An emerging 'new' Howard

But maybe that latter was then and this training camp is now.

The defensive pressure has, by chance or by choice, sent Trubisky passes toward Howard. The third-year tailback has responded with both efficient pass-catching and occasionally light acrobatic work, turning off-target throws into positive plays.

The results qualify as a significant positive from early camp. Howard is getting a clean-slate start from Nagy and running backs coach Charles London, and the hope is for a three-down back in the Hunt/Forte mold, which Howard can only be if he is an effective third-down option. His head coach thinks he is.

“Obviously, there’s this façade out there, there’s this notion that (Howard) is just a first- and second-down back, and I don’t believe that,” Nagy said. “Jordan can play all three downs. We’re going to do that. We’re going to use him. And we’re going to use other guys on first and second down when we need to.

“For us, it’s important for Jordan to know and for everybody on our offense to know that he’s a big part of this. This kid’s had a very successful career so far. We’re crazy as coaches and as offensive coaches if we don’t understand it and if we don’t use that to our advantage.”

Wanting Howard to be a three-down force and achieving that are two different things. For his part, Howard has worked to effect what can become a tidal shift for the offense.

“Definitely it’s important to me, just building my confidence more and more with catching the ball and working my body,” Howard said. “It’s definitely important to me. ... I definitely have improved my hand placement. I used to have my hands all over the place, but now coach London is working with me on my hand placement and looking the ball in.”

Possible impact on Howard

The impact of a multi-dimensional Howard cannot be overstated, and it could be overlooked in the buzz of all the other “weapons” the Bears brought in this offseason. It shouldn’t be.

Neither should the effect his enhanced skillset can have for Howard himself.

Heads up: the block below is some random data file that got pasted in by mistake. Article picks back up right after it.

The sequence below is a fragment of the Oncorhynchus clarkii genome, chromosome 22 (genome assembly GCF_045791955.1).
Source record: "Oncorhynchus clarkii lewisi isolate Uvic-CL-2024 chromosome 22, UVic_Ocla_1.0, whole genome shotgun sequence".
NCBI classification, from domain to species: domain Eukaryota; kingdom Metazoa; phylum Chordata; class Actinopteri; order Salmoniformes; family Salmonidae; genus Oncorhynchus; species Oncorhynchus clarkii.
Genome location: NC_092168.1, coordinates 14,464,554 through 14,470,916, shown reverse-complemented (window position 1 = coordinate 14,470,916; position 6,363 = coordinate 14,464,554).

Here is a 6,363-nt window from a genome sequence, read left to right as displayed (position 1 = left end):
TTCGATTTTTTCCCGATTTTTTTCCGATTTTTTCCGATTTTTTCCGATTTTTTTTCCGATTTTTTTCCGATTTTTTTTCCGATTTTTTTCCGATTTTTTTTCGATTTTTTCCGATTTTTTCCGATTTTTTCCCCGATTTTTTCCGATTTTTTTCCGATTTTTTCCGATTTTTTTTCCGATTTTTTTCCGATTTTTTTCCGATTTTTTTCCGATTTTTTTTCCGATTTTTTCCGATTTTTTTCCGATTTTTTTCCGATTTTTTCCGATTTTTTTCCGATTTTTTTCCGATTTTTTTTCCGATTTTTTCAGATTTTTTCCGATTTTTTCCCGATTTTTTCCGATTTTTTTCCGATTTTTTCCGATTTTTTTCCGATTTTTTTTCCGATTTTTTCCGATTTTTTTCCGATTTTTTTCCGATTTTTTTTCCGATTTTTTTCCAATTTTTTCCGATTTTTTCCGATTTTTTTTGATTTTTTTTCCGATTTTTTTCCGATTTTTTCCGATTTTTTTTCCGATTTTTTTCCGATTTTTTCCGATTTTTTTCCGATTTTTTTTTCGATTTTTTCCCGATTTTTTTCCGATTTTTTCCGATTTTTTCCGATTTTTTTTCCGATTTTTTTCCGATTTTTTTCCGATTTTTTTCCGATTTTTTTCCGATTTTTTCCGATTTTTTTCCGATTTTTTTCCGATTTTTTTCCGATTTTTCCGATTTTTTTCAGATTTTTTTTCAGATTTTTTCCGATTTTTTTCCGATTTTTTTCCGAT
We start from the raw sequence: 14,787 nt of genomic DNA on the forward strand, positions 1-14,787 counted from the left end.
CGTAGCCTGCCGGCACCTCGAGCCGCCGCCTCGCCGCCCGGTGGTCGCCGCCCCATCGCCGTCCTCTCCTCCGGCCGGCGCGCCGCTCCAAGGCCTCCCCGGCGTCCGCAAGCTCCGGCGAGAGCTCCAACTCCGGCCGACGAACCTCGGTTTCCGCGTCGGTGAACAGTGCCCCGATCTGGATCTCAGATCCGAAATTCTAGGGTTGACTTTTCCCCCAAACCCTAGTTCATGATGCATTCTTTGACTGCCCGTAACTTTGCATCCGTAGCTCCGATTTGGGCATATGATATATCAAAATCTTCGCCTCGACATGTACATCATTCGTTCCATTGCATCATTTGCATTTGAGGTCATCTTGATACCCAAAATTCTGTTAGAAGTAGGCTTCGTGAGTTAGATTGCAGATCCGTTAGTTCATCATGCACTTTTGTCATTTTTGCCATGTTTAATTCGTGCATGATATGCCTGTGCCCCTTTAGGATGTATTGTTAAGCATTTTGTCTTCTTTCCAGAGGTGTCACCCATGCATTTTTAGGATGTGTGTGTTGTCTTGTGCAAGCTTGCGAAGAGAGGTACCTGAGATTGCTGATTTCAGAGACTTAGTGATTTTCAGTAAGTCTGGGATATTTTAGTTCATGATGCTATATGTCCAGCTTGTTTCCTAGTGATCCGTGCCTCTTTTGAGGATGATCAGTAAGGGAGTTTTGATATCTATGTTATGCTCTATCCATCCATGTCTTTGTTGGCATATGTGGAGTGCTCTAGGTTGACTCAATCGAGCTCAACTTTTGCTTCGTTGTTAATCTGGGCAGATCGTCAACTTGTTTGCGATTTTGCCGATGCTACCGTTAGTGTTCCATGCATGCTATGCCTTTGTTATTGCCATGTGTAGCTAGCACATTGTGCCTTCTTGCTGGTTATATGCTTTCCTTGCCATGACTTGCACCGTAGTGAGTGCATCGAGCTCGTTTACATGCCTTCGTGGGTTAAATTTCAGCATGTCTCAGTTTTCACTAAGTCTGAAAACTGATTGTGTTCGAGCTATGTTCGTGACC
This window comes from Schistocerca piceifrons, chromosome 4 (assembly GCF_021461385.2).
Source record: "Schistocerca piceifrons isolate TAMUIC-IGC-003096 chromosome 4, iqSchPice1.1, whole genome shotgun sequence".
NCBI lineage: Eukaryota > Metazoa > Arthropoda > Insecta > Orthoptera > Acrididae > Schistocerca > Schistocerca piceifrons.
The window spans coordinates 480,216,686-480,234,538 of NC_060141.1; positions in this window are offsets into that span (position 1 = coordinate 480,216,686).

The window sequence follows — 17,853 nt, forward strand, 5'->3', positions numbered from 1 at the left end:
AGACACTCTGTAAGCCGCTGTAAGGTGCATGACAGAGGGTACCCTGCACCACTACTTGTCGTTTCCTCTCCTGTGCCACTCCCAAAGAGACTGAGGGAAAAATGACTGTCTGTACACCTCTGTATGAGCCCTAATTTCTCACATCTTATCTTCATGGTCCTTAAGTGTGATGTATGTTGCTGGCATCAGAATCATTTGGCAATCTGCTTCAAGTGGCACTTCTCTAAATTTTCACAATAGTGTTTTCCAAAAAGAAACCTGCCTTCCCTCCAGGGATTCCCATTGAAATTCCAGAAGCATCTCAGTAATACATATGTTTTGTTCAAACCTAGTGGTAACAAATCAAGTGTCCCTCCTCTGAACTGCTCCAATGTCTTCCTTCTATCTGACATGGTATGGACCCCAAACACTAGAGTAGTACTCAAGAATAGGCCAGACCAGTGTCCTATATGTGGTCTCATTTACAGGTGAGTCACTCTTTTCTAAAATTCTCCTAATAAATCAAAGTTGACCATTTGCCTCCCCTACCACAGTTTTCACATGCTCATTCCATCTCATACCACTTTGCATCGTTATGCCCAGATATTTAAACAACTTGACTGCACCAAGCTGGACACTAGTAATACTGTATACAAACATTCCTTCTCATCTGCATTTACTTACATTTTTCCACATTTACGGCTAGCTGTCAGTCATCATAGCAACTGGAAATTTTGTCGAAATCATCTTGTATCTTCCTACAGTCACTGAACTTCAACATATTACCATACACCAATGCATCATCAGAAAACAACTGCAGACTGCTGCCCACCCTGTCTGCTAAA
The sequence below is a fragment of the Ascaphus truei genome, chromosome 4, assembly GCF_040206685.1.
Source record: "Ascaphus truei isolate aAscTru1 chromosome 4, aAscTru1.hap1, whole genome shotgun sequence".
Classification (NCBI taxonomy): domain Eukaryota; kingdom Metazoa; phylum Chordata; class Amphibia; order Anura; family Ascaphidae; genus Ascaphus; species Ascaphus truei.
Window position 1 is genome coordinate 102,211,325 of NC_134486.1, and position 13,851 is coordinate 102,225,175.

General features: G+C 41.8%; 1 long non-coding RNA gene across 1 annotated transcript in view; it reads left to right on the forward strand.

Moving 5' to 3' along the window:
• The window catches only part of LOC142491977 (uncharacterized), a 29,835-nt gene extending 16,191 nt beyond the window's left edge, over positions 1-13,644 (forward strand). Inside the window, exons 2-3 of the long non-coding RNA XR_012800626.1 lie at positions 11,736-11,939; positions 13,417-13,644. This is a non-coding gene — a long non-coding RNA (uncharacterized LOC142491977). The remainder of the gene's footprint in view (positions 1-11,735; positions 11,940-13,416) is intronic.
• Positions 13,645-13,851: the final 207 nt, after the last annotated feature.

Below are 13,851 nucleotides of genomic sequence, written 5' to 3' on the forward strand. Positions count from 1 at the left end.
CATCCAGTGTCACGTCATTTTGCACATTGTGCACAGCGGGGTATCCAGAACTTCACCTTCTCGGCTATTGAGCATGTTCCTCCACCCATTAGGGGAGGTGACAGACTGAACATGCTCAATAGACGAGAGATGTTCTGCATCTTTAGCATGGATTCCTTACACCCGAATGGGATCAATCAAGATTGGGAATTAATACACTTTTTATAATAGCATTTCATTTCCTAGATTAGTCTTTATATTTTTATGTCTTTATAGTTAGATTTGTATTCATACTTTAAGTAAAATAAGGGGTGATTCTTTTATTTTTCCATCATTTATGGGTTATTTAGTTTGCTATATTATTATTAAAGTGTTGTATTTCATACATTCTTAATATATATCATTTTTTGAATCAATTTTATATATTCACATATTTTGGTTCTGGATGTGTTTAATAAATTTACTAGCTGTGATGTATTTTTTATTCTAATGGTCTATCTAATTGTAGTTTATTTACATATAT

When the Bears’ offense broke out under Marc Trestman in 2013, finishing second in scoring, Forte caught 74 passes while posting his career-high 1,335 rushing yards on an average of 4.6 yards per carry.

Hunt as a rookie last season led the NFL with 1,327 rushing yards, averaging 4.9 yards per carry while being the Chiefs’ third-leading receiver in both catches and targets. Howard was the only of the top eight leading rushers in 2017 with fewer than Leonard Fournette’s 36.

Tarik Cohen delivered 53 receptions. But Cohen is not a three-down back with the capability of the 200-plus carries that 17 of the top 19 running backs logged last year.

A critical element projects to be Howard’s conditioning and ability to take on a larger and more diverse workload. That limited him in his rookie season, when his usage in fourth quarters dropped at times because he simply wasn’t in requisite shape. The Bears hope that issue and the drops are behind Howard.

“He’s a patient running back,” Nagy said. “I think he as good vision so he’s patient, has good vision, and when you combine that with the power that he has, he finds ways to get yards. The nice thing for us is that we can move him around and do different things.”

Podcast: Main takeaways from the 5-game Cubs-Cardinals series

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USA TODAY

Podcast: Main takeaways from the 5-game Cubs-Cardinals series

Tony Andracki is joined by Phil Barnes, the senior editor of Vine Line, to break down the Cubs-Cardinals 5-game series at Wrigley Field that kicked off the second half of the 2018 MLB season.

The main takeaways from the weekend included an up-close look at a Cubs starting rotation is still struggling to find their footing almost 2/3 of the way through the season. 

The Cubs lineup and bullpen continue to be the saving grace of the team with the NL's best record and run differential, but there are serious question marks moving forward on the depth of the relievers as well as waiting for Kris Bryant to return to MVP form.

Check out the entire podcast here: